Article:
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Fig 2. Dengue surveillance indicators available from WHO DengueNet and RO’s (1955–2012).

Each indicator was reported by a different number of countries over time (represented by black bars ranging from 0 (bottom) to 83 (top) countries). DHF: Dengue Hemorrhagic Fever, DF: Dengue Fever, All cases: DF+DHF cases; CFR: Case Fatality Rate; IR: Incidence Rate. Different colors represent each unique indicator.

https://doi.org/10.1371/journal.pntd.0003511.g002

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Fig 3. Data availability from WHO DengueNet and Regional Offices per country: 1955–2012.

Data availability is shown by coloring vs. black for “all” cases (dengue fever and dengue hemorrhagic fever, DHF), for “all” deaths, and for DHF cases. Data availability per country from DengueNet is indicated in green, from WPRO in blue, from SEARO in yellow, and from PAHO in red. Data points that are available from both DengueNet and a regional office are shown in pink (for more detail see S5A–S5C Fig).

https://doi.org/10.1371/journal.pntd.0003511.g003

Consistency across data sources

We compared data from DengueNet and RO’s to assess consistency across sources (Table 2 and S2 Fig). The overall percent agreement was 83.8% across all indicators. Data from SEARO were the most consistent with a percent agreement of 92.2% and data from WPRO were the least consistent at 72.3%. Data for DHF cases were more consistent compared to the other indicators at 92.4% compared to 76.1% for “all” cases and 89.4% for “all” deaths. DengueNet values for all indicators were generally lower compared to values from RO’s. In total, DengueNet reported 426,808 fewer “all cases”, 17,854 fewer DHF cases, and 245 fewer deaths compared to RO’s (Table 2).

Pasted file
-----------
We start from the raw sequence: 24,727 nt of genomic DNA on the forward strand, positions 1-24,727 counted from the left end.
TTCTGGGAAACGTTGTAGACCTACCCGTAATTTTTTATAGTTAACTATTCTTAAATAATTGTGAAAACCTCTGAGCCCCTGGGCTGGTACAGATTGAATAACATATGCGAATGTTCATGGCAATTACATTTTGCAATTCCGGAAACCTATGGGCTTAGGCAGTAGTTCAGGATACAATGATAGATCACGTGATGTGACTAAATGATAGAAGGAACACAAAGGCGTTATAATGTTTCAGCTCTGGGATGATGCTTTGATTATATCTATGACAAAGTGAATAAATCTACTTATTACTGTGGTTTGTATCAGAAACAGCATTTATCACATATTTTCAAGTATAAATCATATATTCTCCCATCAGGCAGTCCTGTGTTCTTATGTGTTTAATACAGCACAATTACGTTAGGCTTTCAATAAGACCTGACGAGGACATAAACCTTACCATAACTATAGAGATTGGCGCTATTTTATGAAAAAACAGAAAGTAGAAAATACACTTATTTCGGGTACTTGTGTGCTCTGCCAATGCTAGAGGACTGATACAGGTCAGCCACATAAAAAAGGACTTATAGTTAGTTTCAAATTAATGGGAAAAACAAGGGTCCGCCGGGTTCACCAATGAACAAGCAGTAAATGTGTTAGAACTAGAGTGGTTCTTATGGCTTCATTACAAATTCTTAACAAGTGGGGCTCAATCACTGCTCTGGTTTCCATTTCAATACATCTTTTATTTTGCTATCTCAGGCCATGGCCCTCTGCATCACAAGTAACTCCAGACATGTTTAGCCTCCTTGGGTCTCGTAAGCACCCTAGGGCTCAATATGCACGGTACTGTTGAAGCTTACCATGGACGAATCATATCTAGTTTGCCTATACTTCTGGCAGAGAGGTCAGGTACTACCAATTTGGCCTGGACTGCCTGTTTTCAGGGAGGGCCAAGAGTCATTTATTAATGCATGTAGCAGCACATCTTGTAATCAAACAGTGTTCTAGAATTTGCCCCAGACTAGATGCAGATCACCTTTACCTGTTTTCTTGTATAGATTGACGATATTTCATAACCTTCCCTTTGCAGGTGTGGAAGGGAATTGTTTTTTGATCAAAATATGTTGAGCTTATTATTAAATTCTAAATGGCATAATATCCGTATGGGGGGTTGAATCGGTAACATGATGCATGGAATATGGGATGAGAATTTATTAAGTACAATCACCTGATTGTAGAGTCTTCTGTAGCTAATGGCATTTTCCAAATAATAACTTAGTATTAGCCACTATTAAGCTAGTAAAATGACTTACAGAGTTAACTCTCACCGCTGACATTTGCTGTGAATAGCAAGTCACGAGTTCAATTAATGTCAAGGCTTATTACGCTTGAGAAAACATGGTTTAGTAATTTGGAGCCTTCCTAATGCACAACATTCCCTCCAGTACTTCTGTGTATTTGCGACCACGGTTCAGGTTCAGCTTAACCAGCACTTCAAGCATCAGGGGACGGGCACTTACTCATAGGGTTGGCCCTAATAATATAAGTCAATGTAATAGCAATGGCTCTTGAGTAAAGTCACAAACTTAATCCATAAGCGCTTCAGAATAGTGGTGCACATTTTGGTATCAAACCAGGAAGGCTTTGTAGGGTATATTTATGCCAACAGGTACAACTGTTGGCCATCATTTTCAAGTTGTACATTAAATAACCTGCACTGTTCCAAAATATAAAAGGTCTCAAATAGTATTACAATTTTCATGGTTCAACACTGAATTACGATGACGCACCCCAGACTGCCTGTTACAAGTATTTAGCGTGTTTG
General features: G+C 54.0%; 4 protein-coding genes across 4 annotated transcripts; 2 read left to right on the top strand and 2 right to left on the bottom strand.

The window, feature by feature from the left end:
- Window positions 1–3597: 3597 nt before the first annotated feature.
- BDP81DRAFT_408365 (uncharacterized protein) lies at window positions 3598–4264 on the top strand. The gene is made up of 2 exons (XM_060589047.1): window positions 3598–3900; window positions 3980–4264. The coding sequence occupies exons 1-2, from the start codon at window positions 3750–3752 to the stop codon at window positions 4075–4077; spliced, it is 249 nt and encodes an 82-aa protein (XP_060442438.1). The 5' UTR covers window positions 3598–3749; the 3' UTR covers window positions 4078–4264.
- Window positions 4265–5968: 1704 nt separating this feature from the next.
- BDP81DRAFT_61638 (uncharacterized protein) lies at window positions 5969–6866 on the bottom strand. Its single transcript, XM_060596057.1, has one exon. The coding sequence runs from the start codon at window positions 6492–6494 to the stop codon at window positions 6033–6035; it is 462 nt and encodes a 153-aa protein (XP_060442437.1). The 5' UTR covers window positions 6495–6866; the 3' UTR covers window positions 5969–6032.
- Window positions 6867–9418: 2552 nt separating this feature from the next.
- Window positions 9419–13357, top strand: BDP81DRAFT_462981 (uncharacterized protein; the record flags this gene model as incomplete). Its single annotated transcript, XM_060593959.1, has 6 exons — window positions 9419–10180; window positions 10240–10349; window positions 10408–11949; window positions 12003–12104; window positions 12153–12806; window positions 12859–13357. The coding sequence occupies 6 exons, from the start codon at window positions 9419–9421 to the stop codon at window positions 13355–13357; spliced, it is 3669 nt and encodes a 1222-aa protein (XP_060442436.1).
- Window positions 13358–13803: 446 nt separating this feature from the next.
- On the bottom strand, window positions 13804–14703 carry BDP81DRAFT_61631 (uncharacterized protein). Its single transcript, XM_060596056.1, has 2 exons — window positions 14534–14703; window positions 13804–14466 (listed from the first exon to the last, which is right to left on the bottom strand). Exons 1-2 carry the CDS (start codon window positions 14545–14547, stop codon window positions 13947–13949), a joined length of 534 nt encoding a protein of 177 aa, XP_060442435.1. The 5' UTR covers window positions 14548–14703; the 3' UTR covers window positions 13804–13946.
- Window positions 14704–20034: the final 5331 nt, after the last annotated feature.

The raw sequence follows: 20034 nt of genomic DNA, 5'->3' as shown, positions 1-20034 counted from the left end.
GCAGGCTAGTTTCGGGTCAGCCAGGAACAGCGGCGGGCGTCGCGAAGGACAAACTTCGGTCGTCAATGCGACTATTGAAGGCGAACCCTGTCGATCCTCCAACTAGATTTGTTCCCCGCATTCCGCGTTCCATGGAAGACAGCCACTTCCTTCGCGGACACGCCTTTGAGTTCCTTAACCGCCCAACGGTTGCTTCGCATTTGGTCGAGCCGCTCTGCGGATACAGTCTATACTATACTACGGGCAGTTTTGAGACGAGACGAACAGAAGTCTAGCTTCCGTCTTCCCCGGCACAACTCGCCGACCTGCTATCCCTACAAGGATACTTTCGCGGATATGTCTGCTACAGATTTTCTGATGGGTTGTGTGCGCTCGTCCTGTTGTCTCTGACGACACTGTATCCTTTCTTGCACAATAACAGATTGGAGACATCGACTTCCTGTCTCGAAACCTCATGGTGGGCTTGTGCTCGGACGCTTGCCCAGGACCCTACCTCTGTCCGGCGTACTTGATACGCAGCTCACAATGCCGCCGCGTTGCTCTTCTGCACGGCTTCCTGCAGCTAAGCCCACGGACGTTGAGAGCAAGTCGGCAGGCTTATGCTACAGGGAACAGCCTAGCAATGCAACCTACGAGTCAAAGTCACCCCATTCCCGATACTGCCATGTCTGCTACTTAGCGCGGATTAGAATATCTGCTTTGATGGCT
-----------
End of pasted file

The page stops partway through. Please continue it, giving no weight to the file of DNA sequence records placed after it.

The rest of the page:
Internal consistency of DengueNet data

We recomputed the number of “all” cases for DengueNet from separately reported dengue fever (DF) and DHF cases. We also recomputed the case fatality rate (CFR) for DengueNet from reported cases and deaths. Our recomputed data for “all” cases corresponded with 98.9% of original values and for CFR with 99.5% (Table 3). We also recomputed the annual number of dengue cases at country level from monthly cases at the provincial level (in DengueNet, data were either reported at the country level by year or at the provincial level by month). Our recomputed annual country level data for “all” cases was > 3 million cases lower compared to reported data at that level. The recomputed values for “all” deaths were about 2000 deaths lower compared to reported mortality at country level by year. This discrepancy was likely due to missing data at the lower administrative levels. We found that provincial level data were not available for all calendar months in years before 1997 and after 2004 (S3 Fig). In addition, provincial level data for countries were only available for a median of 3.5% of provinces before 1996 and for 85.7% of provinces after 1996 (using The Second Administrative Level Boundaries data set project (SALB) [19] for the expected number of provinces per country).

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Table 3. Consistency of data within DengueNet, measured by comparing recomputed with reported indicators.

https://doi.org/10.1371/journal.pntd.0003511.t003

Data provided online by countries